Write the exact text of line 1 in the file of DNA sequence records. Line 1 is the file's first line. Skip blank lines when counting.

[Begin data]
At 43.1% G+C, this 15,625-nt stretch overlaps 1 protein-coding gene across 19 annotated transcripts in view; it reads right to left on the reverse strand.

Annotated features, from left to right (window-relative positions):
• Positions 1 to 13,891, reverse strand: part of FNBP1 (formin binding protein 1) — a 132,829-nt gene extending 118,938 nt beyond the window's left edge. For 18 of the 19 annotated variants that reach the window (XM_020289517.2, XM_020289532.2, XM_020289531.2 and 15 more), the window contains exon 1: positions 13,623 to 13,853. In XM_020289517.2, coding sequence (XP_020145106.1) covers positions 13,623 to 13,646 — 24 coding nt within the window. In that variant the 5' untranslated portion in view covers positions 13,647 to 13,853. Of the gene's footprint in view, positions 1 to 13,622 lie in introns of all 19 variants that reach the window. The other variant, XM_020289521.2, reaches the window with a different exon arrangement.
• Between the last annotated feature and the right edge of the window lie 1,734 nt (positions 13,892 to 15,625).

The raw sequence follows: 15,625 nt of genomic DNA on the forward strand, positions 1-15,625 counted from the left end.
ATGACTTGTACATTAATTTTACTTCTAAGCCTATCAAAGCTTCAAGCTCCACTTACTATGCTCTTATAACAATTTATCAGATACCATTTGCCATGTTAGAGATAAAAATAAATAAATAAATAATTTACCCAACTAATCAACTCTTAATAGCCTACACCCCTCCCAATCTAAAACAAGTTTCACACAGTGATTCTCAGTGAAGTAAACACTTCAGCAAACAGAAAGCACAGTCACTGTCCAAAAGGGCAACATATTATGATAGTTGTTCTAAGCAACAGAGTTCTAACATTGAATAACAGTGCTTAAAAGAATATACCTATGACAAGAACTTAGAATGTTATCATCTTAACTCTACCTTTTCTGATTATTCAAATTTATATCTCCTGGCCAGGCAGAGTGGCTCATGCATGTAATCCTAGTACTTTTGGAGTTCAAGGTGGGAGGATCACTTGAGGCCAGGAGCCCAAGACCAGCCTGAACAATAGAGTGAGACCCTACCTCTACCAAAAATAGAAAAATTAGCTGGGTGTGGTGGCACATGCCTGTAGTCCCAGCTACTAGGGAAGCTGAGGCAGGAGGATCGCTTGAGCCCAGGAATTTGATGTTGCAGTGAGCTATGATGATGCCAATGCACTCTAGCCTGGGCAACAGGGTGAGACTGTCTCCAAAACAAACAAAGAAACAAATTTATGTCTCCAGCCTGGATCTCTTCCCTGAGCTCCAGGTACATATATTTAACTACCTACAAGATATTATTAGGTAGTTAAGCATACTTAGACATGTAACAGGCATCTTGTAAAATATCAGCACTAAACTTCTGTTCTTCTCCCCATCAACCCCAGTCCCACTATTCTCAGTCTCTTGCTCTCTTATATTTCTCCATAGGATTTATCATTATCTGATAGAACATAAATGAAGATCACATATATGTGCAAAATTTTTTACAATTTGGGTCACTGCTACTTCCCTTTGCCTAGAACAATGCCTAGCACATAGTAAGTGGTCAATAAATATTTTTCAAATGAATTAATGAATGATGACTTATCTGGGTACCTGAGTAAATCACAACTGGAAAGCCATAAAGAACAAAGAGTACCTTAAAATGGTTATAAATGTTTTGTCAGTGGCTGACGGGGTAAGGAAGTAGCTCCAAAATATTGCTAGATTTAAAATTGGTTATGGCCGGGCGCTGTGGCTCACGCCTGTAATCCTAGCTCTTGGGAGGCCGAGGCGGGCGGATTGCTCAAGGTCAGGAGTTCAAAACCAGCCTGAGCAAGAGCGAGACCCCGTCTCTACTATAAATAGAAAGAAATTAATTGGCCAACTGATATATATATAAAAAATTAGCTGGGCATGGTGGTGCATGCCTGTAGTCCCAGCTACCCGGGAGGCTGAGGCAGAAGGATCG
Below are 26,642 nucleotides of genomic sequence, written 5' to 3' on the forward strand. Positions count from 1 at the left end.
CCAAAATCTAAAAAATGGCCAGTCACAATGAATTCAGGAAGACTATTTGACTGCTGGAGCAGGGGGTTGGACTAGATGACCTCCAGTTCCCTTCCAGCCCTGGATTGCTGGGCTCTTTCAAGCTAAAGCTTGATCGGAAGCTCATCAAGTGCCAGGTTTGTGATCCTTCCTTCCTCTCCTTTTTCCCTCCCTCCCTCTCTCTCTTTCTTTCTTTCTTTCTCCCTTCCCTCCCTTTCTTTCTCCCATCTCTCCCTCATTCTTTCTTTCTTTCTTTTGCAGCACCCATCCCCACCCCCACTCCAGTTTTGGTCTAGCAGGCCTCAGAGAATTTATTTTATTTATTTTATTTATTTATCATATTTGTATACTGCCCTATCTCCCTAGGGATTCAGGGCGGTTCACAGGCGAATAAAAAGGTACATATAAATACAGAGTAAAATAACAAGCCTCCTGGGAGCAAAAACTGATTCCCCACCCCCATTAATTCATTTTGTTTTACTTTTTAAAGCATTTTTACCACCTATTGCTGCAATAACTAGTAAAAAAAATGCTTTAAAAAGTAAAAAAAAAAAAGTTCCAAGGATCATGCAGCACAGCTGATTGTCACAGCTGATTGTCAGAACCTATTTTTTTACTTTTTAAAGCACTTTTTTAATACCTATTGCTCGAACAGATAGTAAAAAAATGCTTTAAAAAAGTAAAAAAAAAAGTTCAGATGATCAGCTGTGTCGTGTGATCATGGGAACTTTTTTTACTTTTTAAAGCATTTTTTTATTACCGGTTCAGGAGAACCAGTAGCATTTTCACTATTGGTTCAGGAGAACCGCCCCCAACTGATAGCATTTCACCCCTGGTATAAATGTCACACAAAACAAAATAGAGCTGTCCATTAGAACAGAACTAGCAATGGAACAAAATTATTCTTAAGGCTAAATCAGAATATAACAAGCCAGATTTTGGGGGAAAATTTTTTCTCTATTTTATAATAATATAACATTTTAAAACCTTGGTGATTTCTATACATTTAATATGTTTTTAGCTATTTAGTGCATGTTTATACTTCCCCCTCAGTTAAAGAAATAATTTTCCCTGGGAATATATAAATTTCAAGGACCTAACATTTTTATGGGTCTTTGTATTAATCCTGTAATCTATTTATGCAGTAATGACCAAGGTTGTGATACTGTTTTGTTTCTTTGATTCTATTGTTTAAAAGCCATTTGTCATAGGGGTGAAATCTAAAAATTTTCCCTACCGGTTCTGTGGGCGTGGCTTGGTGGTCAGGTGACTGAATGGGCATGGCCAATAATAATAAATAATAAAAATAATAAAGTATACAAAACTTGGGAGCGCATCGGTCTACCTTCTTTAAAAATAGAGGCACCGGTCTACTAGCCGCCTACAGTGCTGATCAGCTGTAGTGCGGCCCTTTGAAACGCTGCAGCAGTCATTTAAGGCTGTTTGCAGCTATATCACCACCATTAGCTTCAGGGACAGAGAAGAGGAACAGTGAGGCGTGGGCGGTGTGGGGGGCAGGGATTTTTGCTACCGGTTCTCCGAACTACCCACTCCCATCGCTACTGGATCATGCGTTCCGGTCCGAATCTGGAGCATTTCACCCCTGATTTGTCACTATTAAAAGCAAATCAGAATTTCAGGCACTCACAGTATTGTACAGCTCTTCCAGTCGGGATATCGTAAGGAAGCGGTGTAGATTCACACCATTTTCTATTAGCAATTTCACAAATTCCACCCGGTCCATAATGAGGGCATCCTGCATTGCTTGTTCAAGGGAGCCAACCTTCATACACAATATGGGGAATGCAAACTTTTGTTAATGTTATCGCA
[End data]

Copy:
At 43.1% G+C, this 15,625-nt stretch overlaps 1 protein-coding gene across 19 annotated transcripts in view; it reads right to left on the reverse strand.